# Approximate Method of Calculating Forces on Rudder During Ship Sailing on a Shipping Route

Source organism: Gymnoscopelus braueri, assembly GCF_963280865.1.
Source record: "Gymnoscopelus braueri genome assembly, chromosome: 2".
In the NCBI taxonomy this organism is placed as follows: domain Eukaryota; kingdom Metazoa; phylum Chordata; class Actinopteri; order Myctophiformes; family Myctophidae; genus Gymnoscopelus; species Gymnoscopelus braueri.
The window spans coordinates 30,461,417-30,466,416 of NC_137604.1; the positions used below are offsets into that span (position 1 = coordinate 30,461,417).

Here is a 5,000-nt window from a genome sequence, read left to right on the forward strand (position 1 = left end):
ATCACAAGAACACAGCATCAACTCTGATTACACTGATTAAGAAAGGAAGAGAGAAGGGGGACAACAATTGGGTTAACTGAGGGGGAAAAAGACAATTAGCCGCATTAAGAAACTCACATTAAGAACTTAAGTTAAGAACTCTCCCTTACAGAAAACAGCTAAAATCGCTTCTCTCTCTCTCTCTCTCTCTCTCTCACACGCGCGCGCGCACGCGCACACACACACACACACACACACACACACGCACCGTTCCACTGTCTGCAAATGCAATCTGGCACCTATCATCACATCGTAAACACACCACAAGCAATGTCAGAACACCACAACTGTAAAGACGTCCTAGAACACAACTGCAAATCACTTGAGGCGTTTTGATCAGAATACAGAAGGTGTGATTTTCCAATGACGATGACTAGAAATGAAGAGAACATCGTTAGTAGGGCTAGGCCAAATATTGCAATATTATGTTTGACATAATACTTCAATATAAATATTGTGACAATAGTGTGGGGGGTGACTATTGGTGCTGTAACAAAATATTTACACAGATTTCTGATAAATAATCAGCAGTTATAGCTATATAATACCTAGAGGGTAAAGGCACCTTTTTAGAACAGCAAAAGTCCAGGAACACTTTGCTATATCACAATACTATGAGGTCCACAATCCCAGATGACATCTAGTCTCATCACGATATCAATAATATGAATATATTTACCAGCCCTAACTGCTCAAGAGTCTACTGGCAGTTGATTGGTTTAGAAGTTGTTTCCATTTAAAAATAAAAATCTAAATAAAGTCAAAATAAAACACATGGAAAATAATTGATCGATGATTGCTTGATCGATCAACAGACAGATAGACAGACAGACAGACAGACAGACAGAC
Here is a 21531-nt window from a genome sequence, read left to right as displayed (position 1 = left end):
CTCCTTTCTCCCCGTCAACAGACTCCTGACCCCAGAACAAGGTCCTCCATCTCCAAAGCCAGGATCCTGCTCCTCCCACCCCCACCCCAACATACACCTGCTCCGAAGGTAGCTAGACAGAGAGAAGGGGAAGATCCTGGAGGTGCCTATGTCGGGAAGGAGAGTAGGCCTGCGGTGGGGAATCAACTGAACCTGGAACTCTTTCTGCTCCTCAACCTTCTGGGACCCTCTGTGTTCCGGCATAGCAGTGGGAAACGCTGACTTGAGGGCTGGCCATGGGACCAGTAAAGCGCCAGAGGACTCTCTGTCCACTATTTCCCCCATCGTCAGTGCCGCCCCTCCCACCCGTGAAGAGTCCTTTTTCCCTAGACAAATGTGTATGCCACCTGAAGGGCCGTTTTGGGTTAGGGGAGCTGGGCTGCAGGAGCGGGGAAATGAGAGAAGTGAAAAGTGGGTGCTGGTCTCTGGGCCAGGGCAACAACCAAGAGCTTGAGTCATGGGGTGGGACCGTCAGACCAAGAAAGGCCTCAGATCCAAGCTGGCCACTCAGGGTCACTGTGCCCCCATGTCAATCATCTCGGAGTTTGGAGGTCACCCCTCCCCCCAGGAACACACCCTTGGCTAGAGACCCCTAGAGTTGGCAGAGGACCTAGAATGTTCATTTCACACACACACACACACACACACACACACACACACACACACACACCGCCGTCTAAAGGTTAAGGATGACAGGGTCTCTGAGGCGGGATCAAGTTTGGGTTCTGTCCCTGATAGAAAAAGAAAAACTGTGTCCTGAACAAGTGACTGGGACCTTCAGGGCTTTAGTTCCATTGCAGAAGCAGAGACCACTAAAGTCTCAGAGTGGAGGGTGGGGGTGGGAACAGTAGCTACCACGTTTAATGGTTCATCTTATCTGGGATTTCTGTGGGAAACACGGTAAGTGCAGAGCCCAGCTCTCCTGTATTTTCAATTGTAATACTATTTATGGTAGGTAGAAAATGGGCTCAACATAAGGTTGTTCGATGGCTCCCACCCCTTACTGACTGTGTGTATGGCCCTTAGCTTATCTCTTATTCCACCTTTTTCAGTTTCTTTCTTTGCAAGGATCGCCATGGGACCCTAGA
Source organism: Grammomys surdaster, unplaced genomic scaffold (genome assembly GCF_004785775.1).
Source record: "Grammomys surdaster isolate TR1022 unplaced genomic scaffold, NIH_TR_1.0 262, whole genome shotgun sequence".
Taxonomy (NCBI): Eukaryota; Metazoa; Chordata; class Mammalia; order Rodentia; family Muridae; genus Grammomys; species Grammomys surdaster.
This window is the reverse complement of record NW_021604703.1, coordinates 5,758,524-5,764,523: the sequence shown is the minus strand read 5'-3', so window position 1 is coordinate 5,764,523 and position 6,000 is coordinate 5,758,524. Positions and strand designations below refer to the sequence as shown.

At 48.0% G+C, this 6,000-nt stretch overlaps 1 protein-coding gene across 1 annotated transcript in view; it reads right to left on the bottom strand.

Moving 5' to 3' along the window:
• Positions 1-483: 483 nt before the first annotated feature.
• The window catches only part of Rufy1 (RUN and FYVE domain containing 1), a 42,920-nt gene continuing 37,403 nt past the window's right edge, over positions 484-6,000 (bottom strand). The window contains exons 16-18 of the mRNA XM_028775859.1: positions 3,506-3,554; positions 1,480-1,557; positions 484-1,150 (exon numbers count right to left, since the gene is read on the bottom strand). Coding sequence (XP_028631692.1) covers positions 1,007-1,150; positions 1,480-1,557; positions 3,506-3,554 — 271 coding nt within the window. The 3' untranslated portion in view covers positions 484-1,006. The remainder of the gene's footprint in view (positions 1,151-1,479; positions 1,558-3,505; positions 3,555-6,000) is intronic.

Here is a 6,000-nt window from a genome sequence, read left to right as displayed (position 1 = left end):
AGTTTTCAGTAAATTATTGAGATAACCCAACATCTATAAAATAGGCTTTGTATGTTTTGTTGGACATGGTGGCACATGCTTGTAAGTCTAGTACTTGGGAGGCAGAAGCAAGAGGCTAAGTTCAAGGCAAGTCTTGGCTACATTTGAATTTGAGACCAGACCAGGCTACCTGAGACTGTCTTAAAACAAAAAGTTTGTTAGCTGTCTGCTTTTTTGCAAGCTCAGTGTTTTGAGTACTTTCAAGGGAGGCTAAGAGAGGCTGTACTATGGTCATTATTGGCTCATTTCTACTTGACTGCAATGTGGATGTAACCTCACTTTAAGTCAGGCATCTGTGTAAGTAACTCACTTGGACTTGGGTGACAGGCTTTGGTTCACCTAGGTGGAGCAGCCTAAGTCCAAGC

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1 the International Journal on Marine Navigation and Safety of Sea Transportation Volume 8 Number 3 September 014 DOI: / Approximate Method of Calculating Forces on udder During Ship Sailing on a Shipping oute K. Żelazny West Pomeranian University of Technology, Szczecin, Poland ABSTACT: Service speed of a ship in real weather conditions is a basic design parameter. Forecasting of this speed at preliminary design stage is made difficult by the lack of simple but at the same accurate models of forces acting upon a ship sailing on a preset shipping route. The article presents a model for calculating forces and moment on plane rudder, useful for forecasting of ship service speed at preliminary stages of ship design. 1 INTODUCTION When a transport ship is sailing on a given sailing route in real weather conditions, a number of factors plane rudder action, among others influence actual service speed of a ship. When a ship is acted upon by wind and wave of oblique directions, this results in additional resistance, drift force and ship rotating moment (in order to maintain a preset ship course this moment has to be counterbalanced by the moment of deflected rudder blade). When plane rudder is deflected, apart from additional resistance, a side force emerges on a rudder causing the ship to drift. Various methods for calculating the forces and moment on plane rudder located behind a propeller are known from literature [1], []. Such methods are useful for examining ship maneuverability properties. They are not good, however, to forecast ship service speed in real weather conditions at preliminary ship design. At this stage, ship hull shape, propeller characteristics and propelling engine parameters are not yet known. Therefore forecasting ship s service speed, models based only on basic geometrical parameters of a designed ship are highly useful, among other to calculate additional resistance from deflected plane rudder. The article presents an approximate method of calculating forces on plane rudder located behind a propeller, useful for forecasting service speed of a ship at initial stage of its design. FOCES AND MOMENT ON A UDDE LOCATED BEHIND A POPELLE When a ship is sailing on wavy water, in particular when the ship is acted upon by wind and wave from oblique directions, side forces and moments emerge which enforce changes on sailing route and result in a drift. In order to maintain constant course, rudder has to be deflected (Fig. 1) which causes additional resistance X. In literature on ship maneuvering, there are numerous algorithms to calculate hydrodynamic forces on rudder, e.g. [3], [4], including also additional resistance [5]. According to [4] forces on a rudder can be calculated from the equations below: 459